You know how this plays out though. If we were in a different age, we would argue on the basis of logic and reason that we were each right. That age is gone. Logic and reason are dead.
Nietzche prophesied this day:
The madman jumped into their midst and pierced them with his eyes. “Whither is God?” he cried; “I will tell you. We have killed him–you and I. All of us are his murderers. But how did we do this? How could we drink up the sea? Who gave us the sponge to wipe away the entire horizon? What were we doing when we unchained this earth from its sun? Whither is it moving now? Whither are we moving? Away from all suns? Are we not plunging continually? Backward, sideward, forward, in all directions? Is there still any up or down? Are we not straying, as through an infinite nothing? Do we not feel the breath of empty space? Has it not become colder? Is not night continually closing in on us? Do we not need to light lanterns in the morning? Do we hear nothing as yet of the noise of the gravediggers who are burying God? Do we smell nothing as yet of the divine decomposition? Gods, too, decompose. God is dead. God remains dead. And we have killed him.
Frank: I think you use this as a cop-out. Christopher Douglas is speaking a simple historic fact when he writes:
They [the evangelicals] rejected the secular university as a site of neutral science and objective scholarship. And they didn’t just question the ideas and conclusions of the secular world and its institutions of knowledge. In a form of resistance, they adapted modern institutions and technologies to create bodies of counter-expertise.
Christian fundamentalist Bible colleges and universities, publishers and bookstores, newspapers and magazines, radio and then television shows, museums and campus ministries, together formed a set of institutions that resisted elite, secular expert knowledge. Recognizing the power of expertise’s infrastructure, Christian fundamentalists created this counter-infrastructure to cultivate and curate its alternative forms of knowledge. This alternative knowledge—the forerunner of today’s alternative facts— took the form of creationism and an alternative Bible scholarship demonstrating the Bible’s inerrancy and traditional authorship.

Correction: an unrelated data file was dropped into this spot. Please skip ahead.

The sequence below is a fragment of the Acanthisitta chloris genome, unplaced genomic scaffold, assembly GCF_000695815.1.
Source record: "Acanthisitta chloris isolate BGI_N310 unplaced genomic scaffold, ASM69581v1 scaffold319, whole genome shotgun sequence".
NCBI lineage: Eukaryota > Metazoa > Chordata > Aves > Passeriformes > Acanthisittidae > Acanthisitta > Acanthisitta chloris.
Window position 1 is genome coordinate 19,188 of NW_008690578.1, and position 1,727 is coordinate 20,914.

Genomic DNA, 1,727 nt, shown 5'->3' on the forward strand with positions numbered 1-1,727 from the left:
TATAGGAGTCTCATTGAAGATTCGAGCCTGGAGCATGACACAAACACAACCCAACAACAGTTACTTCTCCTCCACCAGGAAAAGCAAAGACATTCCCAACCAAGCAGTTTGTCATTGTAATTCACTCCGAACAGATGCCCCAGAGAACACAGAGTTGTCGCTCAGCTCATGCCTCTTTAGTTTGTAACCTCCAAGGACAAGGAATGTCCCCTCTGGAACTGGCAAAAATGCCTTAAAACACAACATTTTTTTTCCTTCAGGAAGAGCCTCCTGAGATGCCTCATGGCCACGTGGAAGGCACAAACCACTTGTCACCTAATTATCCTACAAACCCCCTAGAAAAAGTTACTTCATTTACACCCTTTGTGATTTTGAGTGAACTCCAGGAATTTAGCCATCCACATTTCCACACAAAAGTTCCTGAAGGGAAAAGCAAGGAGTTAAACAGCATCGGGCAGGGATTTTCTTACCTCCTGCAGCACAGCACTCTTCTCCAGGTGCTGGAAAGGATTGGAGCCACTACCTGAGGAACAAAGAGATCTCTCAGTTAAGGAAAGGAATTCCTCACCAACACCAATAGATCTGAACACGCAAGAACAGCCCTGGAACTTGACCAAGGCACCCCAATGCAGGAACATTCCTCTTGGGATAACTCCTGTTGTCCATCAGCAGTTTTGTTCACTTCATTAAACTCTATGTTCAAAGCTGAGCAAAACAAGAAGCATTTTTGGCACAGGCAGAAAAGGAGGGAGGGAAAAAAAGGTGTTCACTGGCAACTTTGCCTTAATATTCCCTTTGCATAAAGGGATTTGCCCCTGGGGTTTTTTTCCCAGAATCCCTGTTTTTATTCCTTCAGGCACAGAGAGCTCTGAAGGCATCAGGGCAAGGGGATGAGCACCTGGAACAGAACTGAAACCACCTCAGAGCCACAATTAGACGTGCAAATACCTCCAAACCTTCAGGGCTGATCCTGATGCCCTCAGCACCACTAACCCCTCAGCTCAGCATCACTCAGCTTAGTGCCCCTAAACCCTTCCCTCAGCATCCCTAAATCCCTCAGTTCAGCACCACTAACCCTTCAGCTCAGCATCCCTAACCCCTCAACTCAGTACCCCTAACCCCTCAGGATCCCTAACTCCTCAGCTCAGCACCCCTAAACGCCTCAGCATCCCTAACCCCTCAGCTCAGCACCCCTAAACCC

When I say “cop-out” Luke, I mean that there is no way to account for the “truth” of revelation from God, voices–whatever–then put this up against say math, physics etc. Jerry Falwell’s school teaches a ten-thousand-year-old Earth and calls itself a university. This trains brains to reject truth. Period.
Luke: Really? It’s the Christians that reject truth because we believe in God’s revealed truth? To what are you appealing to determine this “fact?” Science? Experts? Why are they right? How do we know they have uncovered the “truth?”
Frank: May I get the last word?
Luke: We started this blog months ago discussing the myth of certainty. Now that Trump is elected and suddenly there is lots of certainty…yeah. Have the last word.
Frank: You just made my point. When you say “Science? Experts? Why are they right? How do we know they have uncovered the ‘truth?’” You are speaking today’s GOP and religious right mantra. “Global warming? Who says?” “Illegal immigrants cause less crime than American citizens? Who says mere statistics and studies prove anything…”
I want to remind you of something– the Koch brothers fund right wing evangelical causes but make their money from geologists who by using fact-based science know that oil is a product that can be found rationally by estimating the Earth’s age via a science that actually works. The useful idiots of religion are useful to Koch Industries when they vote, but the brothers would be bankrupt in a year if they used the evangelical view you just put forward re science: “Science? Experts? Why are they right? How do we know they have uncovered the ‘truth?’’
Luke: I gave you the last word…. sigh. Have a good weekend.
Frank: You too!
Schaeffer & Moon is written on the fly in a real-time chat room format and lightly proofed by Patheos editors.